Recently there has been an increased focus on fees associated with 401(K) plans. Many believe that Tussey et al v ABB will become a landmark case in 401(K) litigation. In March 2012, the court ruled that ABB plan participants would receive $36.9 million in addition to $50 million in legal fees and court costs for excessive fees in employees’ 401(K) plans. This ruling serves as a warning to plan sponsors to analyze plans thoroughly in order to provide reasonable record-keeping investment and administrative fees.
Consider this hypothetical situation offered by the Department of Labor (DoL): Two workers put $25,000 into a retirement plan which averages a 7% return with 35 years left until retirement. If one worker pays a 0.5% management fee while the other worker pays a 1.5% management fee, the low fee plan will yield $227,000 while the higher fee plan will only amount to $163,000. In this case, the 1% difference in the fee amounted to a $64,000 difference in the employee’s retirement nest egg.
A survey conducted by BrightScope revealed that these fee levels are not uncommon. According to the survey, the 30 largest 401(K) plans with more than $1 billion in assets had an average expense ratio of only 0.29% while plans with under $10 million in assets typically had a fee of 1.45%. In addition, some plans use over-sized fees to pay for plan services such as specialized senior management, non-qualified plans that most employees did not receive, despite the fact that they helped pay for them.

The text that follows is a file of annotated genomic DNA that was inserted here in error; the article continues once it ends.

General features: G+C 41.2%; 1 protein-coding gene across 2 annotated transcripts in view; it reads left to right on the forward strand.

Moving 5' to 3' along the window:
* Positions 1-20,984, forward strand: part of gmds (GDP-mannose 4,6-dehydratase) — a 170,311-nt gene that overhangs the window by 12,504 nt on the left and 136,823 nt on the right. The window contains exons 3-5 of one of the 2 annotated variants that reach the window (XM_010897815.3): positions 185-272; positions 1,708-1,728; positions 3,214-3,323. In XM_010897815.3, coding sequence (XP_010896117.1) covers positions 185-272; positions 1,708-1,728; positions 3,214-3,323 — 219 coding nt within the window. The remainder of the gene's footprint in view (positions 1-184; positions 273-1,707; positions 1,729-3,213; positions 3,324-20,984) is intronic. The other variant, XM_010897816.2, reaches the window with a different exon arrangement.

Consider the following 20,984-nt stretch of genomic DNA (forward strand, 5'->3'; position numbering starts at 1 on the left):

According to Millennium Investment and Retirement Advisors’ director of business development, James Holland, “The vast majority of 401(K) funds are at risk of lawsuits over excessive fees.” He goes on to say that this is because plan management has traditionally been outsourced to brokers who do not have the same fiduciary responsibility to clients, usually delivering product-driven advice. Because of this conflict of interest, Holland says “there’s the absolute assurance that fees will sooner or later become excessive.”
Now that the DoL’s new disclosure rules have gone into effect, employees are finally able to determine whether their plan sponsors are fulfilling their fiduciary duty to ensure reasonable fees and, if not, receive compensation in 401(K) litigation.